Krieger: I wasn’t super familiar with Adam’s work when we started the casting process. I knew of him from his really nice supporting part in The Aviator, where he plays Howard Hughes’ publicist, but I really didn’t know what his story was. My casting director and I were going through lists and she brought him up and I said “yeah, I know him, I like him, but I need to do my homework”. His agent sent over some stuff and I was really blow away by the wide variety of stuff he’s done. He’s a relatively well-kept secret at this point. We decided to make and offer and I think Adam responded to it, and like the rest of the cast, he found the humor in it. So we sat down and the first thing he said to me was “this seems funny to me, is it supposed to be funny?” I said, “absolutely”. That was a big sigh of relief. I knew we had seen him do dramatic stuff, like in Tell Me You Love Me, and of course the comedic stuff, such as in Stepbrothers or Party Down, but to see him do a blend of the two seemed like a nice opportunity. I’d seen him do both, but not both at the same time.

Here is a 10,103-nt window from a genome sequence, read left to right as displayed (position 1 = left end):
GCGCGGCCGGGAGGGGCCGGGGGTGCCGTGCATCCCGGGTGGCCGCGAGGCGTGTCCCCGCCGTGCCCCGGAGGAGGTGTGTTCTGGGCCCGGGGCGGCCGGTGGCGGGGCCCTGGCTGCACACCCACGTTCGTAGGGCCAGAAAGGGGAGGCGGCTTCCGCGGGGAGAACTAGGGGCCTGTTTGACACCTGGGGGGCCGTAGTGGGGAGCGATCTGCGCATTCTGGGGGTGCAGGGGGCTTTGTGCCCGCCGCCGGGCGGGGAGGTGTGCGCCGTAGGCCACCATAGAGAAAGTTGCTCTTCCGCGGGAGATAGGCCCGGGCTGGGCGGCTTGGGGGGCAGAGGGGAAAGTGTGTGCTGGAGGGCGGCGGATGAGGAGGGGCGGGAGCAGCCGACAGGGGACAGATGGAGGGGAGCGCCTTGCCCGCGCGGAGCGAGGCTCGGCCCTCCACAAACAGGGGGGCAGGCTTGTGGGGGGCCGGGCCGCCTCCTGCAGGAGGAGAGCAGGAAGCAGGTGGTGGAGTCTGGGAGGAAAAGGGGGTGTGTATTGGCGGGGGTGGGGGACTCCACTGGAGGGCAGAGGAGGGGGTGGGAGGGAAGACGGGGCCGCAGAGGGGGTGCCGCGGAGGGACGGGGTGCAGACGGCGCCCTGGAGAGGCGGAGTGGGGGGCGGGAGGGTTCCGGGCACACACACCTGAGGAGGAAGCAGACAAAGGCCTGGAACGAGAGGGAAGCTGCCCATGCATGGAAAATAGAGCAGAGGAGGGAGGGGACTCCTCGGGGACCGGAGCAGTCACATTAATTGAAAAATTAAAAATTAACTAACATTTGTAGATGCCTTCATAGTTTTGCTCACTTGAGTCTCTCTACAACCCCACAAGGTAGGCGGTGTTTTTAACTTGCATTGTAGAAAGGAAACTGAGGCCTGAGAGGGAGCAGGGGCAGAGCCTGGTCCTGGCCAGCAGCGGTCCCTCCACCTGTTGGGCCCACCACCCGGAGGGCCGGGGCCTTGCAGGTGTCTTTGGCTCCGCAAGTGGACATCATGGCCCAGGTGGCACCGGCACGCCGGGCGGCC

J.K. is one of those guys who I think everybody knows his face because he works so much. He was one of the guys we thought of right away. He was hot coming off of Juno, but he’s such a wonderful actor and we’d heard from everyone that he was the most delightful person to work with. J.K.’s MO is I do material that I like, weather it’s a big movie, small movie, TV, payday, not a payday, and fortunately for us we sent it to him and he liked The Vicious Kind. We met, got along great.